II.1. Expectations of the industry and possibilities

The industry would like the fluctuations, and especially the year-to-year TAC reductions, to be as small as possible. There are major limitations, however, on what can be done.

II.1.1. Stock variations and variations in scientific advice

There is a widespread view that the variations in TACs are solely the fault of the scientists. This view is wrong, and has to be set aside before there can be any debate on the prospects for stabilising TAC levels. The variations reflect above all the fluctuations in the abundance of the resources exploited. They are due primarily to natural causes, and above all to year-to-year variations in the number of young fish reaching the age at which they can be exploited (recruitment). These fluctuations are linked to differences in the success of reproduction and the survival of the eggs, hatchlings and the early stages of the young fish. If a stock is exploited to a moderate degree it can be made up of a set of successive age groups, and the variations in overall abundance even out those of the annual recruitments. If a stock is fished very intensively, the exploited stock will be based on a smaller number of age groups only, and sometimes only on one. The year-to-year variations in the exploited stock are therefore no longer smoothed out.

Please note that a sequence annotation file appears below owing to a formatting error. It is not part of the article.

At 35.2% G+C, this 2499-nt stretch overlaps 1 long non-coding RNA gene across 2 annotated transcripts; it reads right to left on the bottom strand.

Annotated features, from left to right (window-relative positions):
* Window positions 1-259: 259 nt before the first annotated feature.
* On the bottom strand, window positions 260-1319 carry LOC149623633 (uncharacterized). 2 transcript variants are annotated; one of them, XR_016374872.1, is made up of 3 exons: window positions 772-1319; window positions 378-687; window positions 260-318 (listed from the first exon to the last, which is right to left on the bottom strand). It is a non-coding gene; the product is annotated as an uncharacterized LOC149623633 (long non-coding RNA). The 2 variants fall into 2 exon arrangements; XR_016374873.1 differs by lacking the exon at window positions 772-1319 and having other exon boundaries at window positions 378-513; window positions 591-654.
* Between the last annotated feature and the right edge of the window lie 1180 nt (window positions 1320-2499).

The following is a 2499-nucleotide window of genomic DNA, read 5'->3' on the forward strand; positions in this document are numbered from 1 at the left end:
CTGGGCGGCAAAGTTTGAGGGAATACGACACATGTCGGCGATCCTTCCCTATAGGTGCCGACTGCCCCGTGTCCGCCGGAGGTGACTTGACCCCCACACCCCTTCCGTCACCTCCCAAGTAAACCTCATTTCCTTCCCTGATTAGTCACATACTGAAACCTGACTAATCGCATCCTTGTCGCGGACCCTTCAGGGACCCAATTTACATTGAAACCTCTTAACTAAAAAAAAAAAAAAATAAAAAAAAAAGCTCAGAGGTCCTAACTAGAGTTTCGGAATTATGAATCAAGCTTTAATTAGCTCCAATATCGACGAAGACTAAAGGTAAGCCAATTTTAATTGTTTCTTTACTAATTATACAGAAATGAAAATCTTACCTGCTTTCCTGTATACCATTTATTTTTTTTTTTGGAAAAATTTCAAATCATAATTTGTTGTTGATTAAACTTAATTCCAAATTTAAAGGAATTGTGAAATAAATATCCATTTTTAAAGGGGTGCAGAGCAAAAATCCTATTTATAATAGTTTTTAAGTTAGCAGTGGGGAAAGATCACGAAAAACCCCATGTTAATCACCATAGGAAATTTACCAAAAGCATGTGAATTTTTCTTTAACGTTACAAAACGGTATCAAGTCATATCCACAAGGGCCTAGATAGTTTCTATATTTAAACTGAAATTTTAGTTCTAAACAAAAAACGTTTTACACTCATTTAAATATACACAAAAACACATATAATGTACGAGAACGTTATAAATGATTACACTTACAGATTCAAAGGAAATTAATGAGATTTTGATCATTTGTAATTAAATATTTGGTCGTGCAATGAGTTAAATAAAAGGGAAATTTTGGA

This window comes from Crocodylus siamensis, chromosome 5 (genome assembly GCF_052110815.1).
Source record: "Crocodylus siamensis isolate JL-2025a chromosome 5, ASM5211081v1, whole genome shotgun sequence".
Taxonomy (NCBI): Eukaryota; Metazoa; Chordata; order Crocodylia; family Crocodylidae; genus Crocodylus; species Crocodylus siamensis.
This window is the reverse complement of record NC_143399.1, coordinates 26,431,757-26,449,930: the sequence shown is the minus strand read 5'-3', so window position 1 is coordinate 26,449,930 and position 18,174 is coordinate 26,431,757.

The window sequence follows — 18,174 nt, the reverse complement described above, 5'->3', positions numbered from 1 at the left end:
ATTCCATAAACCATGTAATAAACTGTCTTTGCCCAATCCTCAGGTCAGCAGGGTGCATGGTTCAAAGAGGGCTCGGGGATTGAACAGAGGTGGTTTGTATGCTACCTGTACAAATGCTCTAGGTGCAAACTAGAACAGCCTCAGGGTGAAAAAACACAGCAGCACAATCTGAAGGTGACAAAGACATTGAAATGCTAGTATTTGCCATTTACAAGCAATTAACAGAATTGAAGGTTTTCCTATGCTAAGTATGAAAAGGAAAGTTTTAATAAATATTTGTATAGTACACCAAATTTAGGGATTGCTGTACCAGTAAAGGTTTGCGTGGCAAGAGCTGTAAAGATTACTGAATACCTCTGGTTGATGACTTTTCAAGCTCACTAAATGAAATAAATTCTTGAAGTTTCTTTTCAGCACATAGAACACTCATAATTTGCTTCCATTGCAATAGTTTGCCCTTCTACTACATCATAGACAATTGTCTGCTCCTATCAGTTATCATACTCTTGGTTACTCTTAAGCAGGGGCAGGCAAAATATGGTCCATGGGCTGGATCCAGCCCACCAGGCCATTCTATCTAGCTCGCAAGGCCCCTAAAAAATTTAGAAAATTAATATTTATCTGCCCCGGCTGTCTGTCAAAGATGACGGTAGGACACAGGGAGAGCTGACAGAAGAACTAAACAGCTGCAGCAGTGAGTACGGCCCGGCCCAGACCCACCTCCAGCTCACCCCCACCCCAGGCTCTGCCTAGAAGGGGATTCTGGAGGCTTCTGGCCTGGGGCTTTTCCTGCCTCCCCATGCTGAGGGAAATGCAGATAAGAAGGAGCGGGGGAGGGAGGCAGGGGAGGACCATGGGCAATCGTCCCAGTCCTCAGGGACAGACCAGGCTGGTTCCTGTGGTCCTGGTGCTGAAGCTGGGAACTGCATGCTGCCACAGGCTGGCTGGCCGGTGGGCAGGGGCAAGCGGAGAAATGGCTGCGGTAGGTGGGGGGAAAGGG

Variations in TACs are to an extent therefore connected with variations in scientific advice. In addition to the "real" variability of stock abundance there is the inevitable uncertainty of scientific assessments. In addition, if the diagnosis of the need for vigorous action to restore a stock worsens, for example because the risk of collapse of the stock appears greater in the light of the most recent information, the scientific advice will be able to recommend a sharp reduction in the TAC.

By and large, however, by far the principal reason why TACs vary is that stocks fluctuate from year to year. Improvements in scientific evaluation methods, and especially in the data available, mean that it is possible to mitigate the impact of uncertainty in scientific evaluations, but not to exclude it altogether. What is more, where a scientific diagnosis reveals an impending threat, it would be highly unreasonable to give priority to avoiding a sudden cut in TACs over any other consideration.

While there is a widespread desire for greater weight to be given to preventing sudden cuts in TACs, it has to be borne in mind that it will be particularly difficult to stabilise TACs in the immediate future, particularly because too often in the past catches were not reduced quickly enough. This has led to very high exploitation rates and to stocks that now comprise a very small number of age groups, perhaps only one, which have been in a critical situation so long now, without any safety margin, that drastic emergency measures will be needed if moderate measures are not taken soon.

II.1.2. The cost of stabilising TACs

The twin sets of fundamental irreconcilables